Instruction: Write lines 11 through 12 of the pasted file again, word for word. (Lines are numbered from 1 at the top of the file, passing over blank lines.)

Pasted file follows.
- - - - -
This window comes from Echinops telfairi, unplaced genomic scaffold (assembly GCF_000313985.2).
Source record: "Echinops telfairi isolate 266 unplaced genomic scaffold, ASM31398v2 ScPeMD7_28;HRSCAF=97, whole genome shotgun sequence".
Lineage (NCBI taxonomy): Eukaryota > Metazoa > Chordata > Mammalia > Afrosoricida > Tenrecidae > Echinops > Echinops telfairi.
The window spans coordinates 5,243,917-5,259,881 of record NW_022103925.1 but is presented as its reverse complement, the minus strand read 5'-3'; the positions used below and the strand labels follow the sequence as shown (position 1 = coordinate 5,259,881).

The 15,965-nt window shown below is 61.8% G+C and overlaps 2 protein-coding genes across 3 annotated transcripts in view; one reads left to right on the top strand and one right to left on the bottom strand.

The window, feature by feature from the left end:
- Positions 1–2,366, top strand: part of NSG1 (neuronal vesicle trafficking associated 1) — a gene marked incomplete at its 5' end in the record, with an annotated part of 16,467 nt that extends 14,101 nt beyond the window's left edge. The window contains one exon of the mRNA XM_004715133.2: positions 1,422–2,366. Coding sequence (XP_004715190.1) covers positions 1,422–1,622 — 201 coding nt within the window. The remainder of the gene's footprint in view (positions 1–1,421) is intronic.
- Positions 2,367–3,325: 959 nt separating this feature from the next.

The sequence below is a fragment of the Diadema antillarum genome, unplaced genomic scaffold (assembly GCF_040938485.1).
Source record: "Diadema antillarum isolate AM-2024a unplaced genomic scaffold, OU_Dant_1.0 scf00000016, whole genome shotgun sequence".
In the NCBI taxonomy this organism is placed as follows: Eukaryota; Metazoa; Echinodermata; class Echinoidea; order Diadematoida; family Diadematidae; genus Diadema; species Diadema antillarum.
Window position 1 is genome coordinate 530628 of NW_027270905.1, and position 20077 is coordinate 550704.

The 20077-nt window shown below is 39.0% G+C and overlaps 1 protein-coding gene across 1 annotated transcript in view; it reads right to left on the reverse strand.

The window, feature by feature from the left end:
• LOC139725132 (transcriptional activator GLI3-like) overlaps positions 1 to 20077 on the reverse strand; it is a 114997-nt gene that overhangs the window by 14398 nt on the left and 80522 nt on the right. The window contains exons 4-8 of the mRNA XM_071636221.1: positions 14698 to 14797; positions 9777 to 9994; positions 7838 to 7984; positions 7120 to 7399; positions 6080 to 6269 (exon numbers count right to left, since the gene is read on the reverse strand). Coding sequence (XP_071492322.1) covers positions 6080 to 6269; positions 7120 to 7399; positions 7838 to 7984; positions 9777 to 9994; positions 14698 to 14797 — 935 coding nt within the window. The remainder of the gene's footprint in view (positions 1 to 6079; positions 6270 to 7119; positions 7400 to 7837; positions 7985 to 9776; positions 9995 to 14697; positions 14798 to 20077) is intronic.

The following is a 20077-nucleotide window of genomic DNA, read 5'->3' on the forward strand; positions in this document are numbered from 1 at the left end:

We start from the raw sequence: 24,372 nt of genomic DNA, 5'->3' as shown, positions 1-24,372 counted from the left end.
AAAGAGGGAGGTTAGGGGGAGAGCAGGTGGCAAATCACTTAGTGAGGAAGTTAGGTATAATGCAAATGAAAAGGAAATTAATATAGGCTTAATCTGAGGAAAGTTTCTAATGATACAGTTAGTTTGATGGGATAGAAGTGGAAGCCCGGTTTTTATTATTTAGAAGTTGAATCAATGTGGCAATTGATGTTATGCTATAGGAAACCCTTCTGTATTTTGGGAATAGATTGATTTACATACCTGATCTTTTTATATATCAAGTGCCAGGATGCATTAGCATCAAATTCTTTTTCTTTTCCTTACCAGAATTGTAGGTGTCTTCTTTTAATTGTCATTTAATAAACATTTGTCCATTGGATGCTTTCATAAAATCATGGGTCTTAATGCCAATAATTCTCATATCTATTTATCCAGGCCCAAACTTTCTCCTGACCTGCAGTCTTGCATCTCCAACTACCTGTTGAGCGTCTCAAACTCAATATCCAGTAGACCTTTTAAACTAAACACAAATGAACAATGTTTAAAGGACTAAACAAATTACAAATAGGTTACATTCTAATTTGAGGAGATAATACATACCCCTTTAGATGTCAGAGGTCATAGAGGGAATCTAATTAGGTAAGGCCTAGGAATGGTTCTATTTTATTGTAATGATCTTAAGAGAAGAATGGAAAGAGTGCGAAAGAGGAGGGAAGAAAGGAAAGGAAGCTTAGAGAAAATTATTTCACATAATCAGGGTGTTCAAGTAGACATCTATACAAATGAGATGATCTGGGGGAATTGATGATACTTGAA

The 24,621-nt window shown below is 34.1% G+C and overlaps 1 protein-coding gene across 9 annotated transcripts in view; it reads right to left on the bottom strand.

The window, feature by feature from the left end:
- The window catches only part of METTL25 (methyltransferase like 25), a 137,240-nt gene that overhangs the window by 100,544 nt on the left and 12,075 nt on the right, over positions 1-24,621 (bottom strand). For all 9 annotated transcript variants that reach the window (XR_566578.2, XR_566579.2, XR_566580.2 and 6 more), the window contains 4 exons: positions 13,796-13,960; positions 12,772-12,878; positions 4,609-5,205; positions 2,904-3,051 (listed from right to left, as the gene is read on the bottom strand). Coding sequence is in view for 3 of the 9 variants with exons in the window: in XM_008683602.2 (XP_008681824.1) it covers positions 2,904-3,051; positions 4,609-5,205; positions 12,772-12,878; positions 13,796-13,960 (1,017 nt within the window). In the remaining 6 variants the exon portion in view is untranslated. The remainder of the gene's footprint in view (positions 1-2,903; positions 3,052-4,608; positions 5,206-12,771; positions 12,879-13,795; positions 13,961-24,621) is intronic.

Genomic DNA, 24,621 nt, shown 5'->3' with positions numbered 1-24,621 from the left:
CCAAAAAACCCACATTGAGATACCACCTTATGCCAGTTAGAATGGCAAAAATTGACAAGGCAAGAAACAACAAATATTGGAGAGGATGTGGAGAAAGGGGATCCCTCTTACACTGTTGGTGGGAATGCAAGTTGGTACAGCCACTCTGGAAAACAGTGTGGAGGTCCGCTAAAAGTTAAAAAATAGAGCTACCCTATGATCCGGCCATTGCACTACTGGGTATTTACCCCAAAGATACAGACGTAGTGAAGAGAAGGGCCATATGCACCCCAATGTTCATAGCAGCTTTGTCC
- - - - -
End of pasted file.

In the NCBI taxonomy this organism is placed as follows: Eukaryota; Metazoa; Echinodermata; class Echinoidea; order Diadematoida; family Diadematidae; genus Diadema; species Diadema antillarum.
Window position 1 is genome coordinate 530628 of NW_027270905.1, and position 20077 is coordinate 550704.